Today in history - Coronation of first Māori Queen

By Jessica Tyson
Dame Te Arikinui Te Atairangikaahu. Source: File

Fifty-three years ago today, Dame Te Arikinui Te Atairangikaahu became the first woman to lead the Kīngitanga movement.

Her coronation was on May, 23 1966 and she served as queen for 40 years, the longest of any Māori monarch.

Dame Te Arikinui Te Atairangikaahu. Source: File

The Māori Queen was well known for her gentle and benevolent nature. Her astute thinking and clear vision established her as an unparalleled unifying force for Māori.

On August 15, 2006, aged 75, she passed away after a long battle with failing health, surrounded by members of the royal household at Tūrangawaewae Marae.

Dame Te Arikinui's passing sparked a week of mourning for Māoridom and more than 430,000 people watched television coverage of her tangihanga on August 21.

Remembrance Day 2016

During a Remembrance Day 10 years later, hundreds gathered to remember Dame Te Arikinui at her residence at Waahi Pā.

“It's a time when we reflect back to the day she passed away,” Paraone Gloyne, of Ngāti Raukawa, told Te Kāea at the time.

“Undoubtedly, all of Māoridom and New Zealand, perhaps, remember that time and where they were when they heard Te Arikinui had passed away.”

Timoti Karetu, of Ngāi Tūhoe, said “She was so hospitable to me, actually to all of us at Te Kōhanga Reo.

“I have many fond memories of her. I come to this marae and reflect back to the many moments we shared. When I flick through the pages of my remembrance book, yes, my heart grieves.”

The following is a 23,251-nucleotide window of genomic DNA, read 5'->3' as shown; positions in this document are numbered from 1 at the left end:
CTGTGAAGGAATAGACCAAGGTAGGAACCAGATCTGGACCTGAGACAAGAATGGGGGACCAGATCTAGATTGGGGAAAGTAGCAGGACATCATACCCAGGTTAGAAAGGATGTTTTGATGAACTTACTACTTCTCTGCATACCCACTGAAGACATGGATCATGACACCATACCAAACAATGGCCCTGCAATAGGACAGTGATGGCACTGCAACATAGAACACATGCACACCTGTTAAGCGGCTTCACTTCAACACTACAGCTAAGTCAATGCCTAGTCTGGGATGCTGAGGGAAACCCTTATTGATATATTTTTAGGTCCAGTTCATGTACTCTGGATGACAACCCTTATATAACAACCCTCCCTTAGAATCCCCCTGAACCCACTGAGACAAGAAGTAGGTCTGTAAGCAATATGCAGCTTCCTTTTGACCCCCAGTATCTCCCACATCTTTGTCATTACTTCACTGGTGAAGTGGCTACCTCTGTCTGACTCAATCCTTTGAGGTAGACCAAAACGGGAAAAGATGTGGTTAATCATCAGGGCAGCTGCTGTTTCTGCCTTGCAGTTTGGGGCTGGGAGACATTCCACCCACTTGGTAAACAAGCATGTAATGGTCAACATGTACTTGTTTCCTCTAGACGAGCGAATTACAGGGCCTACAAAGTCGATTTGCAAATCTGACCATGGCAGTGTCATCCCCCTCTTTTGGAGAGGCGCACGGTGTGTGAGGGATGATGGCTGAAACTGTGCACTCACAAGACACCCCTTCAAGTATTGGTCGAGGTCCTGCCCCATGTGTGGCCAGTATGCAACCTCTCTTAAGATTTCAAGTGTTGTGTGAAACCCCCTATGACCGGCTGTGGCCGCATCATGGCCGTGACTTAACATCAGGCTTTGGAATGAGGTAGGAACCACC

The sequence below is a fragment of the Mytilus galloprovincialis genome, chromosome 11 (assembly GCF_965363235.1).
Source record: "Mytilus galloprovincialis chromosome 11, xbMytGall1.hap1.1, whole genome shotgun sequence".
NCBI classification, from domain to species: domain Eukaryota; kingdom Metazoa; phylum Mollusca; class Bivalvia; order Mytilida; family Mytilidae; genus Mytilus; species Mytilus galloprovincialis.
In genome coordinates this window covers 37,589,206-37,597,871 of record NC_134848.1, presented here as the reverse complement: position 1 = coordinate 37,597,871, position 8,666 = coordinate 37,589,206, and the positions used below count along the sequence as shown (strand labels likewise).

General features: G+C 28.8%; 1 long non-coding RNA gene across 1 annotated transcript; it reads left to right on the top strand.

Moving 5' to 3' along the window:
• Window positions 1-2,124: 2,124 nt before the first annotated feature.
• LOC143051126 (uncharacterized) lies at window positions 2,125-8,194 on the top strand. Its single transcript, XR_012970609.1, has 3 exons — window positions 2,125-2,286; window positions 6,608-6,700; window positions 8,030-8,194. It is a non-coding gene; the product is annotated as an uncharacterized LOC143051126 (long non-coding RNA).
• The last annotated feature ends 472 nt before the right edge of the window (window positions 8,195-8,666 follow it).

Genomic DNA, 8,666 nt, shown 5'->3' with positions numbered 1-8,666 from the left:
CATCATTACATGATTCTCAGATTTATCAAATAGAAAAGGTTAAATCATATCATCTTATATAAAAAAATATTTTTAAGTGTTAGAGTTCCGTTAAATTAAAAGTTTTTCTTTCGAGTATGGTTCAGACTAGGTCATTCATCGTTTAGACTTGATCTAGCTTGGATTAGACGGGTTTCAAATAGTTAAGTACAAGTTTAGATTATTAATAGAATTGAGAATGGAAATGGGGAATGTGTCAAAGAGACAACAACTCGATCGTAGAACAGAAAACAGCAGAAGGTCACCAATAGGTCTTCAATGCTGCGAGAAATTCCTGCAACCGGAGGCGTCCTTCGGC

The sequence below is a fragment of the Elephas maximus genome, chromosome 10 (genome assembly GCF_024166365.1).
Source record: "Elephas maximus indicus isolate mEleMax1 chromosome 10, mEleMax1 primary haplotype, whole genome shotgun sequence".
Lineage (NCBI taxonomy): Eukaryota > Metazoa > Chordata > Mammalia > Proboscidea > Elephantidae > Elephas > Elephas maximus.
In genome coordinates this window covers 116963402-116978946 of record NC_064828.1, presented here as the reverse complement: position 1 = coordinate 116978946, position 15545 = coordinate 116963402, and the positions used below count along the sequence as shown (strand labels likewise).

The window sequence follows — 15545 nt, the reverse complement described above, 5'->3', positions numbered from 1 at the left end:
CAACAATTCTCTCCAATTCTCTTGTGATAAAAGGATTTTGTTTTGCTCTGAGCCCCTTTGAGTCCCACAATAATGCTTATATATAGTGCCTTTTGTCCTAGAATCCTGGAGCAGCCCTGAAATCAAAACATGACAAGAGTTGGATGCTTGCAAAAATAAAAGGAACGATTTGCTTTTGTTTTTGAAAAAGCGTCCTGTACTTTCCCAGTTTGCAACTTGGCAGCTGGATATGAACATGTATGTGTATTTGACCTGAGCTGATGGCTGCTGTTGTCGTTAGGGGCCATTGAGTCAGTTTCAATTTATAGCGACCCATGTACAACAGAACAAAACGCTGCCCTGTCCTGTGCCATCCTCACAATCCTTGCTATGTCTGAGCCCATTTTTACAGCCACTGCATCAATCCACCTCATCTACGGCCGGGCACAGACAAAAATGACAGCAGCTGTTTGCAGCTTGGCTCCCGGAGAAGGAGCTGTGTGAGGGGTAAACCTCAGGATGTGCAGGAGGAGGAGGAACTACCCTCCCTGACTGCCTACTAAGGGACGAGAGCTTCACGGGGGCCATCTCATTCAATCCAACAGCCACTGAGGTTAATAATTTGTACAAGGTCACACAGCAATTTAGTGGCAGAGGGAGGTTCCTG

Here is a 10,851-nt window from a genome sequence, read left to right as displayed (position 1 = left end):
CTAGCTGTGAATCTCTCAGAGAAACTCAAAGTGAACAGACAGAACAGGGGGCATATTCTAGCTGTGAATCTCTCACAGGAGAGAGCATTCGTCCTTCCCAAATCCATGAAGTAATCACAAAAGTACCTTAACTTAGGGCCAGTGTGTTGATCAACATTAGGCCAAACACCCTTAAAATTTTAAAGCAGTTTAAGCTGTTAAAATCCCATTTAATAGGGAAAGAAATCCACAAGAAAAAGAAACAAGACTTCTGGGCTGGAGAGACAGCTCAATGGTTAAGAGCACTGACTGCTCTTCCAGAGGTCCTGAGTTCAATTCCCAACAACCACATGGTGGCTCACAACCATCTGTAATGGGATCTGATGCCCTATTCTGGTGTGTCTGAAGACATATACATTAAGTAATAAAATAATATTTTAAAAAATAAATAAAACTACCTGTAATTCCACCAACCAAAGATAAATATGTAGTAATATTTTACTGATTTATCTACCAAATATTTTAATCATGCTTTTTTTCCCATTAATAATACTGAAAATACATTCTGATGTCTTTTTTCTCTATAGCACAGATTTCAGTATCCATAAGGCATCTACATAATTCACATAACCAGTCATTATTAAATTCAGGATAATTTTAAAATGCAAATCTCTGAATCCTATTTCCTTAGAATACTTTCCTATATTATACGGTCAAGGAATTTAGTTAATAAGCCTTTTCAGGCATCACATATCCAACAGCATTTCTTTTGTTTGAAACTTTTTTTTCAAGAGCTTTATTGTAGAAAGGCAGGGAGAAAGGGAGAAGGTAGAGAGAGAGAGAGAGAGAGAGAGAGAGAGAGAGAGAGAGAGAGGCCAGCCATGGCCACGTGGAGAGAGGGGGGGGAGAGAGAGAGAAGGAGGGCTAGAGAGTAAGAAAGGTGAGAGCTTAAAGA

To commemorate her coronation day today, Ngāti Pikiao have made plans to host their annual poukai at Punawhakareia Marae in Rotoiti.

Her legacy

During her reign, Dame Te Arikinui hosted many royal and diplomatic visitors to New Zealand, including the Pacific commonwealth leaders' meeting in 1990, and she also represented her people at state events overseas.

She supported both traditional and contemporary Māori arts and urged her people to pursue quality and excellence in everything they did, from sports to tribal enterprise and national management.

Dame Te Arikinui encouraged women venturing into the modern world to hold onto their great gifts, in language, art, craft, dance, religion and ceremony, while taking a constructive and influential part in their communities.

She was a direct descendant of the first Māori King, Pōtatau Te Wherowhero, and daughter of King Korokė.

Her son, Kīngi Tūheitia, was announced as her successor and crowned on the same day of her tangihanga.